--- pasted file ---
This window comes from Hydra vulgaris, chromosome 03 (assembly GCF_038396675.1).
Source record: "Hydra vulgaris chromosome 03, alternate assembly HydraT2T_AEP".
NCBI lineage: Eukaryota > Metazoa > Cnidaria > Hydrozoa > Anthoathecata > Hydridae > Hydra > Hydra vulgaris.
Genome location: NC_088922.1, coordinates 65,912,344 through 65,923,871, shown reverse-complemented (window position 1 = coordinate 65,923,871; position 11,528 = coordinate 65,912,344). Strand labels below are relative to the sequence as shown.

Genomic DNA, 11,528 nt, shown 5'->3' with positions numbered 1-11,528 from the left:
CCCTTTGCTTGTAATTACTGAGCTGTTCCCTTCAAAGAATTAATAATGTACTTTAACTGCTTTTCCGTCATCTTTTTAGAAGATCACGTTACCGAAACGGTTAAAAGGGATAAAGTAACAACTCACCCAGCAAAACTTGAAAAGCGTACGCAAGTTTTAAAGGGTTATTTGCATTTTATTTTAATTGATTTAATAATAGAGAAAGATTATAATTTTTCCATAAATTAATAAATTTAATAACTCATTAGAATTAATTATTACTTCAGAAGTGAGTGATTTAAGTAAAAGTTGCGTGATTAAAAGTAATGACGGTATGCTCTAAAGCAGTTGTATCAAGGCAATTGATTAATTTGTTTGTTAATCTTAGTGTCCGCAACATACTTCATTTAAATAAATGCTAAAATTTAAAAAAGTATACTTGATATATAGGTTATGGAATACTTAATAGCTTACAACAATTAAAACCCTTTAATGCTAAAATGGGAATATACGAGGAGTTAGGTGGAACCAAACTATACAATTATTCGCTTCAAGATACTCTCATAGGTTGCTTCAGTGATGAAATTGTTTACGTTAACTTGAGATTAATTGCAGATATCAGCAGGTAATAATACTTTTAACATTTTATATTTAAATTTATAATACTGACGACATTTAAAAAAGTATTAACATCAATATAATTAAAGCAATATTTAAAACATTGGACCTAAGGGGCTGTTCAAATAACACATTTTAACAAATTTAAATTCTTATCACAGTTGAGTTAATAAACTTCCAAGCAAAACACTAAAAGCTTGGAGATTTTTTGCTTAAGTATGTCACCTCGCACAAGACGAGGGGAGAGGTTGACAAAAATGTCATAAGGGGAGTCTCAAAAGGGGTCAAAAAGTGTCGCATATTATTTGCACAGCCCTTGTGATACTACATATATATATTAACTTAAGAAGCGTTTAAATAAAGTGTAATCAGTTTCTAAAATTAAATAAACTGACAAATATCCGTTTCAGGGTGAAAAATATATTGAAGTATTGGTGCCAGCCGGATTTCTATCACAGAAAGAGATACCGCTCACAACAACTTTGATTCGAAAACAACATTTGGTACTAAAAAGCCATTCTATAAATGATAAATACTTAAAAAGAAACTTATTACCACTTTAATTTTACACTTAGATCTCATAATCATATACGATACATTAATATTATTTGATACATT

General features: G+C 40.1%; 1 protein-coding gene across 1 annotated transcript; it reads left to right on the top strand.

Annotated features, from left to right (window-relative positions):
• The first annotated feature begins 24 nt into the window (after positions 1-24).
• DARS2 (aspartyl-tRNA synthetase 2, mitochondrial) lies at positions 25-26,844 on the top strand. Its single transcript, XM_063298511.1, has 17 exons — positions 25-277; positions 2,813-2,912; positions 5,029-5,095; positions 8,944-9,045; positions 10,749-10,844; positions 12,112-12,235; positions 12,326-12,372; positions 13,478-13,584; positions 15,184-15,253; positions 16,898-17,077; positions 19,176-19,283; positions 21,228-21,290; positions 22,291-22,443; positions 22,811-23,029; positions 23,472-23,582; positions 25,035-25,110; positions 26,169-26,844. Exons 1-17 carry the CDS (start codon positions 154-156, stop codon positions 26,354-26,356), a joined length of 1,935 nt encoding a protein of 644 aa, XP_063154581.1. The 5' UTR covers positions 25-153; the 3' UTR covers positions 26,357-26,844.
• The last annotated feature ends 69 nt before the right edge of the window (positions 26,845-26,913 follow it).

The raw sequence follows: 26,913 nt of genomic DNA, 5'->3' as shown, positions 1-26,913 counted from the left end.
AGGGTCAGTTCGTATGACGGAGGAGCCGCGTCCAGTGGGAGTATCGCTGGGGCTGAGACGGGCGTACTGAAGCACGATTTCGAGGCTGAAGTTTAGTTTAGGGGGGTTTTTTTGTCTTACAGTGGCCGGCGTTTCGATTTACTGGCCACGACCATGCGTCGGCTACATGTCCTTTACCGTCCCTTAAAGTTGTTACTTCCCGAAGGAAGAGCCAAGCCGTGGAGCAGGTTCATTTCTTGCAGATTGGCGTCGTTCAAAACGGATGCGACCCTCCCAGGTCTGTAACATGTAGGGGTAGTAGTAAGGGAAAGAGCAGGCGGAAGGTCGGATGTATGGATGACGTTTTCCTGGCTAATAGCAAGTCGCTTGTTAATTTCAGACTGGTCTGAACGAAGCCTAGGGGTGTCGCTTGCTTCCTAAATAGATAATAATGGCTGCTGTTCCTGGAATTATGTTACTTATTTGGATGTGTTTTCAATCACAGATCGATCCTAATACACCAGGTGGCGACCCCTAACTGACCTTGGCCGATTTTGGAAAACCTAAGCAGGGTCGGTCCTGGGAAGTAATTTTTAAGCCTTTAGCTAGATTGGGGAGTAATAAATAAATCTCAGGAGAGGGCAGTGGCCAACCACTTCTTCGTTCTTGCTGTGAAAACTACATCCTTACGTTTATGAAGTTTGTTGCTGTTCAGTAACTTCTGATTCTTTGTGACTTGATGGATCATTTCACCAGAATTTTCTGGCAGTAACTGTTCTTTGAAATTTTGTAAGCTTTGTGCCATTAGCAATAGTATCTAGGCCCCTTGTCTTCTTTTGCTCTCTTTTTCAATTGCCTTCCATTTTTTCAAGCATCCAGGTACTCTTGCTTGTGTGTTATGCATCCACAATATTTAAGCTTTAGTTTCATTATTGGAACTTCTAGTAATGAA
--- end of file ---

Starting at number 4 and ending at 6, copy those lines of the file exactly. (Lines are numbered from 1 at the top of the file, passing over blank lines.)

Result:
Genome location: NC_088922.1, coordinates 65,912,344 through 65,923,871, shown reverse-complemented (window position 1 = coordinate 65,923,871; position 11,528 = coordinate 65,912,344). Strand labels below are relative to the sequence as shown.

Genomic DNA, 11,528 nt, shown 5'->3' with positions numbered 1-11,528 from the left:
CCCTTTGCTTGTAATTACTGAGCTGTTCCCTTCAAAGAATTAATAATGTACTTTAACTGCTTTTCCGTCATCTTTTTAGAAGATCACGTTACCGAAACGGTTAAAAGGGATAAAGTAACAACTCACCCAGCAAAACTTGAAAAGCGTACGCAAGTTTTAAAGGGTTATTTGCATTTTATTTTAATTGATTTAATAATAGAGAAAGATTATAATTTTTCCATAAATTAATAAATTTAATAACTCATTAGAATTAATTATTACTTCAGAAGTGAGTGATTTAAGTAAAAGTTGCGTGATTAAAAGTAATGACGGTATGCTCTAAAGCAGTTGTATCAAGGCAATTGATTAATTTGTTTGTTAATCTTAGTGTCCGCAACATACTTCATTTAAATAAATGCTAAAATTTAAAAAAGTATACTTGATATATAGGTTATGGAATACTTAATAGCTTACAACAATTAAAACCCTTTAATGCTAAAATGGGAATATACGAGGAGTTAGGTGGAACCAAACTATACAATTATTCGCTTCAAGATACTCTCATAGGTTGCTTCAGTGATGAAATTGTTTACGTTAACTTGAGATTAATTGCAGATATCAGCAGGTAATAATACTTTTAACATTTTATATTTAAATTTATAATACTGACGACATTTAAAAAAGTATTAACATCAATATAATTAAAGCAATATTTAAAACATTGGACCTAAGGGGCTGTTCAAATAACACATTTTAACAAATTTAAATTCTTATCACAGTTGAGTTAATAAACTTCCAAGCAAAACACTAAAAGCTTGGAGATTTTTTGCTTAAGTATGTCACCTCGCACAAGACGAGGGGAGAGGTTGACAAAAATGTCATAAGGGGAGTCTCAAAAGGGGTCAAAAAGTGTCGCATATTATTTGCACAGCCCTTGTGATACTACATATATATATTAACTTAAGAAGCGTTTAAATAAAGTGTAATCAGTTTCTAAAATTAAATAAACTGACAAATATCCGTTTCAGGGTGAAAAATATATTGAAGTATTGGTGCCAGCCGGATTTCTATCACAGAAAGAGATACCGCTCACAACAACTTTGATTCGAAAACAACATTTGGTACTAAAAAGCCATTCTATAAATGATAAATACTTAAAAAGAAACTTATTACCACTTTAATTTTACACTTAGATCTCATAATCATATACGATACATTAATATTATTTGATACATT